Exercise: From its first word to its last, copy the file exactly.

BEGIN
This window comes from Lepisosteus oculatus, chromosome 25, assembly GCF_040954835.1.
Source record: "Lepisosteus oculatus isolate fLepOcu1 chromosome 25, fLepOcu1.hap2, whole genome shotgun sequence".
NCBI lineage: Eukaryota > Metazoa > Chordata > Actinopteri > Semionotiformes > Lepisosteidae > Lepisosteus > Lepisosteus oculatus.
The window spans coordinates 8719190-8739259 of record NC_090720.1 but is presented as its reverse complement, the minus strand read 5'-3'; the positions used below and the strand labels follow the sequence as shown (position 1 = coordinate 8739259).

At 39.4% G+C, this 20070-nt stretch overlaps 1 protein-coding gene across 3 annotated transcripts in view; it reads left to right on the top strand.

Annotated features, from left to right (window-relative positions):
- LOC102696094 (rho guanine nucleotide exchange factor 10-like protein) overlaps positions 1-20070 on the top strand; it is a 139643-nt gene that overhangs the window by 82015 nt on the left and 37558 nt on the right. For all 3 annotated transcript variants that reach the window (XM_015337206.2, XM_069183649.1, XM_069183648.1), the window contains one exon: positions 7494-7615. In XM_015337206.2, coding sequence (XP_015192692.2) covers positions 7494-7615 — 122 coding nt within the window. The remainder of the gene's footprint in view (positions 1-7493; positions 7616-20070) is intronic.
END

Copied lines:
This window comes from Lepisosteus oculatus, chromosome 25, assembly GCF_040954835.1.
Source record: "Lepisosteus oculatus isolate fLepOcu1 chromosome 25, fLepOcu1.hap2, whole genome shotgun sequence".
NCBI lineage: Eukaryota > Metazoa > Chordata > Actinopteri > Semionotiformes > Lepisosteidae > Lepisosteus > Lepisosteus oculatus.
The window spans coordinates 8719190-8739259 of record NC_090720.1 but is presented as its reverse complement, the minus strand read 5'-3'; the positions used below and the strand labels follow the sequence as shown (position 1 = coordinate 8739259).

At 39.4% G+C, this 20070-nt stretch overlaps 1 protein-coding gene across 3 annotated transcripts in view; it reads left to right on the top strand.

Annotated features, from left to right (window-relative positions):
- LOC102696094 (rho guanine nucleotide exchange factor 10-like protein) overlaps positions 1-20070 on the top strand; it is a 139643-nt gene that overhangs the window by 82015 nt on the left and 37558 nt on the right. For all 3 annotated transcript variants that reach the window (XM_015337206.2, XM_069183649.1, XM_069183648.1), the window contains one exon: positions 7494-7615. In XM_015337206.2, coding sequence (XP_015192692.2) covers positions 7494-7615 — 122 coding nt within the window. The remainder of the gene's footprint in view (positions 1-7493; positions 7616-20070) is intronic.